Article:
Citing high unemployment caused by Covid-19, the US President, Donald Trump has suspended a number of non-immigrant visa programmes until the end of 2020, the suspension may be extended into 2021 depending on the state of the US economy
Read the full announcement below:
The 2019 Novel Coronavirus (COVID-19) has significantly disrupted Americans’ livelihoods. Since March 2020, United States businesses and their workers have faced extensive disruptions while undertaking certain public health measures necessary to flatten the curve of COVID-19 and reduce the spread of SARS-CoV-2, the virus that causes COVID-19. The overall unemployment rate in the United States nearly quadrupled between February and May of 2020 — producing some of the most extreme unemployment ever recorded by the Bureau of Labor Statistics. While the May rate of 13.3 percent reflects a marked decline from April, millions of Americans remain out of work.
In Proclamation 10014 of April 22, 2020 (Suspension of Entry of Immigrants Who Present a Risk to the United States Labor Market During the Economic Recovery Following the 2019 Novel Coronavirus Outbreak), I determined that, without intervention, the United States faces a potentially protracted economic recovery with persistently high unemployment if labor supply outpaces labor demand. Consequently, I suspended, for a period of 60 days, the entry of aliens as immigrants, subject to certain exceptions. As I noted, lawful permanent residents, once admitted pursuant to immigrant visas, are granted “open-market” employment authorization documents, allowing them immediate eligibility to compete for almost any job, in any sector of the economy. Given that 60 days is an insufficient time period for the United States labor market, still stalled with partial social distancing measures, to rebalance, and given the lack of sufficient alternative means to protect unemployed Americans from the threat of competition for scarce jobs from new lawful permanent residents, the considerations present in Proclamation 10014 remain.
In addition, pursuant to Proclamation 10014, the Secretary of Labor and the Secretary of Homeland Security reviewed nonimmigrant programs and found that the present admission of workers within several nonimmigrant visa categories also poses a risk of displacing and disadvantaging United States workers during the current recovery.
American workers compete against foreign nationals for jobs in every sector of our economy, including against millions of aliens who enter the United States to perform temporary work. Temporary workers are often accompanied by their spouses and children, many of whom also compete against American workers. Under ordinary circumstances, properly administered temporary worker programs can provide benefits to the economy. But under the extraordinary circumstances of the economic contraction resulting from the COVID-19 outbreak, certain nonimmigrant visa programs authorizing such employment pose an unusual threat to the employment of American workers.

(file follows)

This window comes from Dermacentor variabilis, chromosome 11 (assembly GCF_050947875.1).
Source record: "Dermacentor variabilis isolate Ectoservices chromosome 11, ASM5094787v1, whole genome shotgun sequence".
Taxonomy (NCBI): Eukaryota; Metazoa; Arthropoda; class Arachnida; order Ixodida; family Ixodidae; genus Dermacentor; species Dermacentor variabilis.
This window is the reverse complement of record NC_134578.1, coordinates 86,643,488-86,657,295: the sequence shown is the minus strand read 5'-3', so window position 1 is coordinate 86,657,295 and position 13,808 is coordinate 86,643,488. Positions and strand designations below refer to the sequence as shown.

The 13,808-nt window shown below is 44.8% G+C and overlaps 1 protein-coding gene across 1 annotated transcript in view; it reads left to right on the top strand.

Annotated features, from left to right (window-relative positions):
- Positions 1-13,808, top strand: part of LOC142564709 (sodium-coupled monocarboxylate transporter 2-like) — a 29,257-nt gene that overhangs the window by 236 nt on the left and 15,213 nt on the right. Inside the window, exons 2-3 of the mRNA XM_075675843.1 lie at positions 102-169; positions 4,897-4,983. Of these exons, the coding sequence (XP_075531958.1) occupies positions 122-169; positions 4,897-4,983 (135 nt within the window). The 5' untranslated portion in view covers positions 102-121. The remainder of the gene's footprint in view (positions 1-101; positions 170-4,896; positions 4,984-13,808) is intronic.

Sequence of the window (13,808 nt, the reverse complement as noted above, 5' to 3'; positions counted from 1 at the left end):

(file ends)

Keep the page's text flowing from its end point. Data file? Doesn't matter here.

For example, between February and April of 2020, more than 17 million United States jobs were lost in industries in which employers are seeking to fill worker positions tied to H-2B nonimmigrant visas. During this same period, more than 20 million United States workers lost their jobs in key industries where employers are currently requesting H-1B and L workers to fill positions. Also, the May unemployment rate for young Americans, who compete with certain J nonimmigrant visa applicants, has been particularly high — 29.9 percent for 16 19 year olds, and 23.2 percent for the 20-24 year old group. The entry of additional workers through the H-1B, H-2B, J, and L nonimmigrant visa programs, therefore, presents a significant threat to employment opportunities for Americans affected by the extraordinary economic disruptions caused by the COVID-19 outbreak.
As I described in Proclamation 10014, excess labor supply is particularly harmful to workers at the margin between employment and unemployment — those who are typically “last in” during an economic expansion and “first out” during an economic contraction. In recent years, these workers have been disproportionately represented by historically disadvantaged groups, including African Americans and other minorities, those without a college degree, and Americans with disabilities.
In the administration of our Nation’s immigration system, we must remain mindful of the impact of foreign workers on the United States labor market, particularly in the current extraordinary environment of high domestic unemployment and depressed demand for labor. Historically, when recovering from economic shocks that cause significant contractions in productivity, recoveries in employment lag behind improvements in economic activity. This predictive outcome demonstrates that, assuming the conclusion of the economic contraction, the United States economy will likely require several months to return to pre-contraction economic output, and additional months to restore stable labor demand. In light of the above, I have determined that the entry, through December 31, 2020, of certain aliens as immigrants and nonimmigrants would be detrimental to the interests of the United States.
Read more from the White House announcement here
Correct as of 24 June 2020